The year was 1888, and the National Geographic Society – a band of thirty-three elite academics, scholars and explorers with a passion for environmental studies – had just published the first volume of its new magazine.
The founding intention read as follows: “To increase and diffuse geographic knowledge while promoting the conservation of the world’s cultural, historical, and natural resources.”
The magazine’s cover was a muddy Sienna brown, unremarkable to the eye. But bounded within were 98-pages of words which were the very opposite, in fact, an assemblage of intellect and worldly observations far ahead of their time.
The magazine was comprised of six articles, the works initially presented as academic papers by societal members a few months prior at New York’s Columbia University, but repurposed for this format. It was priced at 50 cents. There was not a single photograph.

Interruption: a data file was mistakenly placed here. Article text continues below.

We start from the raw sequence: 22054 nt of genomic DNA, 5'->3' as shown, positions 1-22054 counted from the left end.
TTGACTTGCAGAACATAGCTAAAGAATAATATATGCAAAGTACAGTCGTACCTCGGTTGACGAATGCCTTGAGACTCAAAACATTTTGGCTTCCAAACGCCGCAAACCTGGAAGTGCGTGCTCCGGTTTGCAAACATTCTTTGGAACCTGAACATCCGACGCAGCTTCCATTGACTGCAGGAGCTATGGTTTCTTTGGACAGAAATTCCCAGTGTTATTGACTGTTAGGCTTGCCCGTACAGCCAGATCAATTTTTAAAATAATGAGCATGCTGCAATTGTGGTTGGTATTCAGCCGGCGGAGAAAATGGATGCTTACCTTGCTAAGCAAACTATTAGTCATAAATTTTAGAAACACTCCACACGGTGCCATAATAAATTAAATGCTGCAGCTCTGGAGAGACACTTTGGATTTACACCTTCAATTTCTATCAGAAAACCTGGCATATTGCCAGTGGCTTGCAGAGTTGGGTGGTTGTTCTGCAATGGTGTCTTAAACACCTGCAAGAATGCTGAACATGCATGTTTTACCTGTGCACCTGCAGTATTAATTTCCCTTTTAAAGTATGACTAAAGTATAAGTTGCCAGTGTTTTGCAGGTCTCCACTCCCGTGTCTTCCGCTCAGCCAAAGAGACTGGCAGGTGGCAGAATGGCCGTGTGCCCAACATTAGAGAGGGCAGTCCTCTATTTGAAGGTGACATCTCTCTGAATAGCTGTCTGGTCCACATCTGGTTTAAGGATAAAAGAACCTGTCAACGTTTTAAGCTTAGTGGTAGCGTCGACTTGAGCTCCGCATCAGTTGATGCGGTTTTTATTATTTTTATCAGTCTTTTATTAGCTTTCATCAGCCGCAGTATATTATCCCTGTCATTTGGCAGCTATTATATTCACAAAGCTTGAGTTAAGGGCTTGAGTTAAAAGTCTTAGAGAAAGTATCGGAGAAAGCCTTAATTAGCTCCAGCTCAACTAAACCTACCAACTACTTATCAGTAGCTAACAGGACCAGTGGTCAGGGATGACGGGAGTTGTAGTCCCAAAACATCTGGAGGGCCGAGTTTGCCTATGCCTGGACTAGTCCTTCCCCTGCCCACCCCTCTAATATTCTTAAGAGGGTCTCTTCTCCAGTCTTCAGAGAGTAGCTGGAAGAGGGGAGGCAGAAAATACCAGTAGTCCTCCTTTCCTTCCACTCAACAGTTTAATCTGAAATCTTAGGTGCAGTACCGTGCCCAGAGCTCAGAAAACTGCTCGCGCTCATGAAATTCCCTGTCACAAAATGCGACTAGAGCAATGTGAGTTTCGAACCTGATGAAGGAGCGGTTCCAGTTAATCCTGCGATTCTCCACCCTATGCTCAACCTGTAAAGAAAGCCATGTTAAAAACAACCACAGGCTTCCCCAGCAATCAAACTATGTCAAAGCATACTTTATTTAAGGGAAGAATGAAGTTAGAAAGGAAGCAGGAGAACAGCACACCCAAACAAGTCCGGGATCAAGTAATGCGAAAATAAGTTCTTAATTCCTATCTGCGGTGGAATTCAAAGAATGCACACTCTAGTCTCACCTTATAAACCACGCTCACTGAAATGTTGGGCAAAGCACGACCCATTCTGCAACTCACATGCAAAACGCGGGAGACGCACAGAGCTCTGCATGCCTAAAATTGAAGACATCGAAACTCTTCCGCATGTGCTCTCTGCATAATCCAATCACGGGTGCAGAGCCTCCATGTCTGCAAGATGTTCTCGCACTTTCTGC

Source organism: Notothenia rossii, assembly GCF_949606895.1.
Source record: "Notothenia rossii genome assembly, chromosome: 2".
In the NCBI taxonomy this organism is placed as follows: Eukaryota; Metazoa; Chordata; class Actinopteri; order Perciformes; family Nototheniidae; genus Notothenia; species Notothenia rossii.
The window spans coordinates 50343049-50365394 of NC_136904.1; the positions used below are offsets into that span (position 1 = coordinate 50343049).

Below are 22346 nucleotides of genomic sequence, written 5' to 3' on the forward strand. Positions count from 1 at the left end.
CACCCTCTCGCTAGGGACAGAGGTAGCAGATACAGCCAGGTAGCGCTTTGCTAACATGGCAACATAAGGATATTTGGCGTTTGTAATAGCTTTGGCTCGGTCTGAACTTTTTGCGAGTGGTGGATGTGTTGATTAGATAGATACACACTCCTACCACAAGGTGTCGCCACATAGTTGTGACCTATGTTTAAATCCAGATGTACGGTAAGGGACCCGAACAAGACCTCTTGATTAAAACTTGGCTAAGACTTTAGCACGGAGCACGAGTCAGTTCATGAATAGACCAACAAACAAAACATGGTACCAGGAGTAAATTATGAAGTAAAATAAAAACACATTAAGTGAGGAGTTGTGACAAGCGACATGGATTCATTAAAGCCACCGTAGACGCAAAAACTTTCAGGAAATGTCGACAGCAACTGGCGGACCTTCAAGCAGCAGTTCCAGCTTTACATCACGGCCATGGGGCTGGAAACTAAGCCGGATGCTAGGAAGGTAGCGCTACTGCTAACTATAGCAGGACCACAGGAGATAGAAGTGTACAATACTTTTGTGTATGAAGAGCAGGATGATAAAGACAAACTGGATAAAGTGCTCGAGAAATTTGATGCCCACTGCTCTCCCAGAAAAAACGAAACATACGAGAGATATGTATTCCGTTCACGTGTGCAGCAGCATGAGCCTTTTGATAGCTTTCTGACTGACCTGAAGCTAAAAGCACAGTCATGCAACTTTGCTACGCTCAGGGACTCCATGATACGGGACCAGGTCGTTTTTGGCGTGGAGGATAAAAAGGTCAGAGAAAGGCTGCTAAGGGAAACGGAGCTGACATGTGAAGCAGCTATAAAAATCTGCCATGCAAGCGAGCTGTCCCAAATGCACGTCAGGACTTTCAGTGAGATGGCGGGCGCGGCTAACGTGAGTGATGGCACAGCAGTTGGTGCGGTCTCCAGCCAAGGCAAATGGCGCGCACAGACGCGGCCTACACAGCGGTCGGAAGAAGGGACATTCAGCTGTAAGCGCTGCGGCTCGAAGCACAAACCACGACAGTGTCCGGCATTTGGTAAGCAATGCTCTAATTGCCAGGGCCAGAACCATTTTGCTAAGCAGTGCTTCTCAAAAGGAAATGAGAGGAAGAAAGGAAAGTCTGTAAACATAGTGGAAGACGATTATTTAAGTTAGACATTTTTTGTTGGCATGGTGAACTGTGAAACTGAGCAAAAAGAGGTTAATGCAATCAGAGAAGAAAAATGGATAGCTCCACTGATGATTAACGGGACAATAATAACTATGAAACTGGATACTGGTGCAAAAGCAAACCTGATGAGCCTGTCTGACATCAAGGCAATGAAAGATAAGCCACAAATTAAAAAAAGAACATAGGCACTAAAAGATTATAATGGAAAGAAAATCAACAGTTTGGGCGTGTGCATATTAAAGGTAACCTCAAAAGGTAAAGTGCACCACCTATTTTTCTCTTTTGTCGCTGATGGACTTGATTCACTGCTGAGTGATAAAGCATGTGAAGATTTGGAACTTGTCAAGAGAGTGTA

The society’s inaugural president, Gardiner G. Hubbard declared in the opening passages that “I possess only the same general interest in the subject of geography that should be felt by every educated man.”
William Morris Davis, a geologist from Pennsylvania, who would later be referred to as the ‘father of American geography’, documented a comprehensive account of geographic terminology from volcanos to lava fields to aqueo-glacial terraces.
In another section, Adolphus Greely shared factual accounts about the Great Blizzard of 1888 which swept in from the North Atlantic Ocean to decimate the US east coast and neighbouring Canadian cities.
134 years later, and that same magazine is still broadening the horizon of education around the wonders of Planet Earth. And very soon, it is set to embark on yet another innovative evolution.
National Geographic NFT